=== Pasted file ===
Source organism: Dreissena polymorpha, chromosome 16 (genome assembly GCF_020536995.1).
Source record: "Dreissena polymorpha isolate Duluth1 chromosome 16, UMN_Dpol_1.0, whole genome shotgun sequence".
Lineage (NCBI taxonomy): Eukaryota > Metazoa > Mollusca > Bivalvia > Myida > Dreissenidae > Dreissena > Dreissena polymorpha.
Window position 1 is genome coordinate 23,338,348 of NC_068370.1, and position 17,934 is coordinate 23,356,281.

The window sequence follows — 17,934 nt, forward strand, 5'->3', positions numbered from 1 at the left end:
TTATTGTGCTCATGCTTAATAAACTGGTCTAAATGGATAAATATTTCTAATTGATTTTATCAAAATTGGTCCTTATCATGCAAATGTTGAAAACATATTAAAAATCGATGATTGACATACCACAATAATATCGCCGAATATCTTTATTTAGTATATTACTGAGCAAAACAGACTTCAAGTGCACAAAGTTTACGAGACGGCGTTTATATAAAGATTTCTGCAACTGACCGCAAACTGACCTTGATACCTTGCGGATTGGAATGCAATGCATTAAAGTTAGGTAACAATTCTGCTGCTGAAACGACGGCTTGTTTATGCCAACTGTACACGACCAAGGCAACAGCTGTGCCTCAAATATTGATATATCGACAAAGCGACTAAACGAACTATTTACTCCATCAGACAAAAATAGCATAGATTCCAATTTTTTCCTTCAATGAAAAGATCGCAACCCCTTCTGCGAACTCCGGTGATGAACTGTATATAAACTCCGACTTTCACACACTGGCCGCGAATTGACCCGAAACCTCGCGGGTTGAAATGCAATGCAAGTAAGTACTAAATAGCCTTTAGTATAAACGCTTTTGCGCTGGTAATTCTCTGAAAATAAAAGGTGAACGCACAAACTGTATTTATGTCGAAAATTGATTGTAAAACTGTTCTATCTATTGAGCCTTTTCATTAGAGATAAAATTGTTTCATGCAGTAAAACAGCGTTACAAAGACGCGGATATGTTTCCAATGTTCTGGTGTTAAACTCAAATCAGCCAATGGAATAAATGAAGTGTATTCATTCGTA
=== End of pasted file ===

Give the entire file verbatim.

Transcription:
Source organism: Dreissena polymorpha, chromosome 16 (genome assembly GCF_020536995.1).
Source record: "Dreissena polymorpha isolate Duluth1 chromosome 16, UMN_Dpol_1.0, whole genome shotgun sequence".
Lineage (NCBI taxonomy): Eukaryota > Metazoa > Mollusca > Bivalvia > Myida > Dreissenidae > Dreissena > Dreissena polymorpha.
Window position 1 is genome coordinate 23,338,348 of NC_068370.1, and position 17,934 is coordinate 23,356,281.

The window sequence follows — 17,934 nt, forward strand, 5'->3', positions numbered from 1 at the left end:
TTATTGTGCTCATGCTTAATAAACTGGTCTAAATGGATAAATATTTCTAATTGATTTTATCAAAATTGGTCCTTATCATGCAAATGTTGAAAACATATTAAAAATCGATGATTGACATACCACAATAATATCGCCGAATATCTTTATTTAGTATATTACTGAGCAAAACAGACTTCAAGTGCACAAAGTTTACGAGACGGCGTTTATATAAAGATTTCTGCAACTGACCGCAAACTGACCTTGATACCTTGCGGATTGGAATGCAATGCATTAAAGTTAGGTAACAATTCTGCTGCTGAAACGACGGCTTGTTTATGCCAACTGTACACGACCAAGGCAACAGCTGTGCCTCAAATATTGATATATCGACAAAGCGACTAAACGAACTATTTACTCCATCAGACAAAAATAGCATAGATTCCAATTTTTTCCTTCAATGAAAAGATCGCAACCCCTTCTGCGAACTCCGGTGATGAACTGTATATAAACTCCGACTTTCACACACTGGCCGCGAATTGACCCGAAACCTCGCGGGTTGAAATGCAATGCAAGTAAGTACTAAATAGCCTTTAGTATAAACGCTTTTGCGCTGGTAATTCTCTGAAAATAAAAGGTGAACGCACAAACTGTATTTATGTCGAAAATTGATTGTAAAACTGTTCTATCTATTGAGCCTTTTCATTAGAGATAAAATTGTTTCATGCAGTAAAACAGCGTTACAAAGACGCGGATATGTTTCCAATGTTCTGGTGTTAAACTCAAATCAGCCAATGGAATAAATGAAGTGTATTCATTCGTA